The three dimensions of electoral campaigns

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A recent study indicated that negativity and emotionality significantly and substantially drive media coverage and election results: More positive and enthusiasm-based campaigns increase media attention, but so do campaigns based on personal attacks and scary appeals, especially during the presidential elections.

Very little is known about the nature and content of electoral campaigns, however the European Journal of Communication SAGE conducted a study of the electoral campaigns of candidates who have competed in elections around the world in three dimensions: negative campaign , emotional campaign and populist rhetoric. When looking at existing studies, mainly on the American case, three sets of communication strategies emerge: "negative campaign", that is, competing candidates attack their rivals instead of promoting their own program. The use of emotional appeals, where candidates use messages intended to provoke anxiety, anger, enthusiasm, and other emotions in those exposed to them. And the use of populist rhetoric promoting a vision of politics as a conflict between the pure people and the corrupt elite, often resorting to simplistic and demagogic language.

Media coverage responds in different ways to these strategies. The political system and its results increasingly depend on the coverage of political events provided by the media. Modern media are attracted to the most conflicting elements of politics. There is a lot of evidence that the media is characterized by greater negativity, in recent years, up to 80% of all news related to the US presidential election. USA they focused on negative ads (Geer, 2012). "The news, according to criticism among journalists, today is more affected by rumors, controversies and trivialities" (Plasser, 2005: 55). All this creates a situation in which preferential coverage is given to more offensive and aggressive campaigns. Candidates may make a positive announcement and try to influence voters, but the media will likely ignore it (Geer, 2012: 423)

A second related dimension of contemporary electoral campaigns is the use of appeals aimed at generating an emotional response in the audience, based on the assumption that emotions act as powerful determinants of behavior. A key difference is made between two basic sets of emotions: hope - enthusiasm on the one hand and fear - anxiety on the other. Eager citizens are likely to pay more attention to information and campaigns, making them easier targets for persuasion. Enthusiastic citizens, on the other hand, are more likely to invest and participate, but they do so by relying heavily on their previously held partisan beliefs and attitudes. Campaign messages capable of sparking those emotions, therefore, are particularly likely to be effective in getting your message across.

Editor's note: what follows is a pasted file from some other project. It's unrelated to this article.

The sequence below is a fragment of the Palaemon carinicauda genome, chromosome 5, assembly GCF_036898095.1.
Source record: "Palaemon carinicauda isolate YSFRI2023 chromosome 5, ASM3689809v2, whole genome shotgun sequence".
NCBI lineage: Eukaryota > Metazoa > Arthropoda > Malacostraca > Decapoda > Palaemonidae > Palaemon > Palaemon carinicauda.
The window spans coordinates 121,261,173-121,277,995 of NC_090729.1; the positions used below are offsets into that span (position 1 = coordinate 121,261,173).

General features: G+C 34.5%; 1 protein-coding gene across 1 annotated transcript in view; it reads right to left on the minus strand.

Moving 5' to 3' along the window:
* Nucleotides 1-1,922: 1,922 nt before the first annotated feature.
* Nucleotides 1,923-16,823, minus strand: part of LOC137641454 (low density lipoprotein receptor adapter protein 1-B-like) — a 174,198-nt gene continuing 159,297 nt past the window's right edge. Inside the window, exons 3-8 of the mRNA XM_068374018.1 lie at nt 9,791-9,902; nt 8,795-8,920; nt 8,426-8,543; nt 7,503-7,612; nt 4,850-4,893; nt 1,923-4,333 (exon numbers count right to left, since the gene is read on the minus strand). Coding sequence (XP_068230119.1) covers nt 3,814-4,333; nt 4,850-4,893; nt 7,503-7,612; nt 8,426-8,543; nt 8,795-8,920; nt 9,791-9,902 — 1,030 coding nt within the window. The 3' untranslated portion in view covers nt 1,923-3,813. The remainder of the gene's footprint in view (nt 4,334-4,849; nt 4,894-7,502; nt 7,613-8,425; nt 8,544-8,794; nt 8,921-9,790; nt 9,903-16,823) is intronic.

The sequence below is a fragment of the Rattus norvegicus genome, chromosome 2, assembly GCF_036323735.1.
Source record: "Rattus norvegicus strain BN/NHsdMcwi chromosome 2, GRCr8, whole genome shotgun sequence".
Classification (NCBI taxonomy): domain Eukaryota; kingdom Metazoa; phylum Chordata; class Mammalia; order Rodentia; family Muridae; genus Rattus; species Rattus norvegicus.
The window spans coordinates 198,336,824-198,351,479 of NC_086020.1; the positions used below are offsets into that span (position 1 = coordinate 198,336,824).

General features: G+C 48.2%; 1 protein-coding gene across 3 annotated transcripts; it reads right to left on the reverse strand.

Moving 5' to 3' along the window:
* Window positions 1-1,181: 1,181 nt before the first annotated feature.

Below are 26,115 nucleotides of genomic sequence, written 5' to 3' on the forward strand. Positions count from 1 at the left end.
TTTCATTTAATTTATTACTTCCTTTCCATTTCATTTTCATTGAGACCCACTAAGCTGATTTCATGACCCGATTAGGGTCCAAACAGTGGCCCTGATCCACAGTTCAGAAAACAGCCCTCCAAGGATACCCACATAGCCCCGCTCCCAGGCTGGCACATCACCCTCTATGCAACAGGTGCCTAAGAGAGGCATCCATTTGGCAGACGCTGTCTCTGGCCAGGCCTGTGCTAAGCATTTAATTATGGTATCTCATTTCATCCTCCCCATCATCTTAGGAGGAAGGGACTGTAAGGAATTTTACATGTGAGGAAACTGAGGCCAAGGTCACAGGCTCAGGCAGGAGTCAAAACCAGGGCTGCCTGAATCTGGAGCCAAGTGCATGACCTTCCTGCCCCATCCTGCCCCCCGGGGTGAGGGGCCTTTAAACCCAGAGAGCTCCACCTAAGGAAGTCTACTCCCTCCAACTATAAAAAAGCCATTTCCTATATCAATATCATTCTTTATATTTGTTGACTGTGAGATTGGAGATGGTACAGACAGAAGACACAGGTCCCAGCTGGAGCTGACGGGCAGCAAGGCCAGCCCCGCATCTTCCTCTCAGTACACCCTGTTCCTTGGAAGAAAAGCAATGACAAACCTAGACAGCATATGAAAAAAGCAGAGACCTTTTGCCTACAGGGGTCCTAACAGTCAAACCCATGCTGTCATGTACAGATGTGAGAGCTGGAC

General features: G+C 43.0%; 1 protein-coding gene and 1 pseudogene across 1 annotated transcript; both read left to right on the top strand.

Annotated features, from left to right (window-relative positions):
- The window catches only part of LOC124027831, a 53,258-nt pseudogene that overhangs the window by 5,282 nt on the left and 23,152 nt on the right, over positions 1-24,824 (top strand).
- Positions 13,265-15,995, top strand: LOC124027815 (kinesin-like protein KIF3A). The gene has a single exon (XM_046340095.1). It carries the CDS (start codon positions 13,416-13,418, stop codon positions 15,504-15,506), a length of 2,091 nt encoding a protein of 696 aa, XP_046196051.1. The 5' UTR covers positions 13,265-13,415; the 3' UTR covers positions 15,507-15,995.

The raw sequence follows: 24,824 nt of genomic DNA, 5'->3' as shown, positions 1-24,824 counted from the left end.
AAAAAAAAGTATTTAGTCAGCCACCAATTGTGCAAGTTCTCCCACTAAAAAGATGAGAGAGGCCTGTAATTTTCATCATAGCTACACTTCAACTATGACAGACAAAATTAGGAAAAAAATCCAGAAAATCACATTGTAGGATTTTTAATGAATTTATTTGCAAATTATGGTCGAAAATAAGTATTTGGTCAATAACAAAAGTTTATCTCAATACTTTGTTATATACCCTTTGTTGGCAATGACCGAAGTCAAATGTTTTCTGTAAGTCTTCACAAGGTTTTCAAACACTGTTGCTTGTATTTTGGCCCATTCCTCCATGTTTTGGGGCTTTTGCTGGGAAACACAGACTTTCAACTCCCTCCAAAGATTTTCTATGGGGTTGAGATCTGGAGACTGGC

Third, a more recent stream of research focuses on populism not as an ideology, but rather as a style of communication and rhetoric, a framework of communication that engages, identifies with people, and seeks to speak on their behalf. Research on populist communication also discusses the additional element of using simpler, more informal language without overly technical terms. This rhetorical style is intended to create a sense of proximity between the candidate and the audience.

Although negative campaigns may appear to have greater reception, campaigns that carry hopeful and enthusiastic messages capture public attention by strengthening the resolve to participate. For example, Obama's 2008 "Hope" message, which quickly became the most visible and mediated feature of his election campaign. Emmanuel Macron; France's current president also appears to have played the card of positive emotion versus dark negativity from his opponent Le Pen.

Thus, it is observed that although the "most unpleasant" campaigns have the potential to boost media coverage, when observing electoral success, it is shown that negativity is a double-edged sword. The use of populist rhetoric in comparison with emotional and negative rhetoric has less impact both in terms of media coverage and electoral results.

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